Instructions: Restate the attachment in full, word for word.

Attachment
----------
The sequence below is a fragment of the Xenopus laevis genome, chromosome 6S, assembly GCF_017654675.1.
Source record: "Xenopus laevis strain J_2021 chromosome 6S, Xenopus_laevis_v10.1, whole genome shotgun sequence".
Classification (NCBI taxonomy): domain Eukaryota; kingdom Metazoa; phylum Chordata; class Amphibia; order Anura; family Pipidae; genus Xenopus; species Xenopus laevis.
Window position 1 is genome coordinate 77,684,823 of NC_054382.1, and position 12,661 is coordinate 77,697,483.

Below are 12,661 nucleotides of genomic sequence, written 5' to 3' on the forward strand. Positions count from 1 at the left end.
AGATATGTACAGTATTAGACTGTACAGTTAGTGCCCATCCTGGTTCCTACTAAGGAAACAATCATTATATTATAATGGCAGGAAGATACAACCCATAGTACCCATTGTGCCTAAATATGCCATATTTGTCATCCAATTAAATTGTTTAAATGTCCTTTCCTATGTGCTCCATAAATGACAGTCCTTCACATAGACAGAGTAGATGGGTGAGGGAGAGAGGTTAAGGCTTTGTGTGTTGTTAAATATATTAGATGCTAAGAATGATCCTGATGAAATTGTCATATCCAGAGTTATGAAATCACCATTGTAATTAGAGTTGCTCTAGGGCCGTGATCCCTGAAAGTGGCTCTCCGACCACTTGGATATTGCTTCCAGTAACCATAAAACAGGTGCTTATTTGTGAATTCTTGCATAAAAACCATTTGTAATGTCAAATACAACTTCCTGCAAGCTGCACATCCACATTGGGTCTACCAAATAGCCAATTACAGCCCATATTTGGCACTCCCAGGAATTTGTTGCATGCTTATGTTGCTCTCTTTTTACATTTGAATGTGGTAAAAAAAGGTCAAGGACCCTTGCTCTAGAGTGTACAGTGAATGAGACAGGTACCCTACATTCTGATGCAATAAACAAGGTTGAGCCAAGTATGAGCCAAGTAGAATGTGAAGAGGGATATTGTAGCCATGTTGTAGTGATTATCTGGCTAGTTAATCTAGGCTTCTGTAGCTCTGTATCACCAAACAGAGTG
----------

The sequence below is a fragment of the Xenopus laevis genome, chromosome 6S, assembly GCF_017654675.1.
Source record: "Xenopus laevis strain J_2021 chromosome 6S, Xenopus_laevis_v10.1, whole genome shotgun sequence".
Classification (NCBI taxonomy): domain Eukaryota; kingdom Metazoa; phylum Chordata; class Amphibia; order Anura; family Pipidae; genus Xenopus; species Xenopus laevis.
Window position 1 is genome coordinate 77,684,823 of NC_054382.1, and position 12,661 is coordinate 77,697,483.

Below are 12,661 nucleotides of genomic sequence, written 5' to 3' on the forward strand. Positions count from 1 at the left end.
AGATATGTACAGTATTAGACTGTACAGTTAGTGCCCATCCTGGTTCCTACTAAGGAAACAATCATTATATTATAATGGCAGGAAGATACAACCCATAGTACCCATTGTGCCTAAATATGCCATATTTGTCATCCAATTAAATTGTTTAAATGTCCTTTCCTATGTGCTCCATAAATGACAGTCCTTCACATAGACAGAGTAGATGGGTGAGGGAGAGAGGTTAAGGCTTTGTGTGTTGTTAAATATATTAGATGCTAAGAATGATCCTGATGAAATTGTCATATCCAGAGTTATGAAATCACCATTGTAATTAGAGTTGCTCTAGGGCCGTGATCCCTGAAAGTGGCTCTCCGACCACTTGGATATTGCTTCCAGTAACCATAAAACAGGTGCTTATTTGTGAATTCTTGCATAAAAACCATTTGTAATGTCAAATACAACTTCCTGCAAGCTGCACATCCACATTGGGTCTACCAAATAGCCAATTACAGCCCATATTTGGCACTCCCAGGAATTTGTTGCATGCTTATGTTGCTCTCTTTTTACATTTGAATGTGGTAAAAAAAGGTCAAGGACCCTTGCTCTAGAGTGTACAGTGAATGAGACAGGTACCCTACATTCTGATGCAATAAACAAGGTTGAGCCAAGTATGAGCCAAGTAGAATGTGAAGAGGGATATTGTAGCCATGTTGTAGTGATTATCTGGCTAGTTAATCTAGGCTTCTGTAGCTCTGTATCACCAAACAGAGTG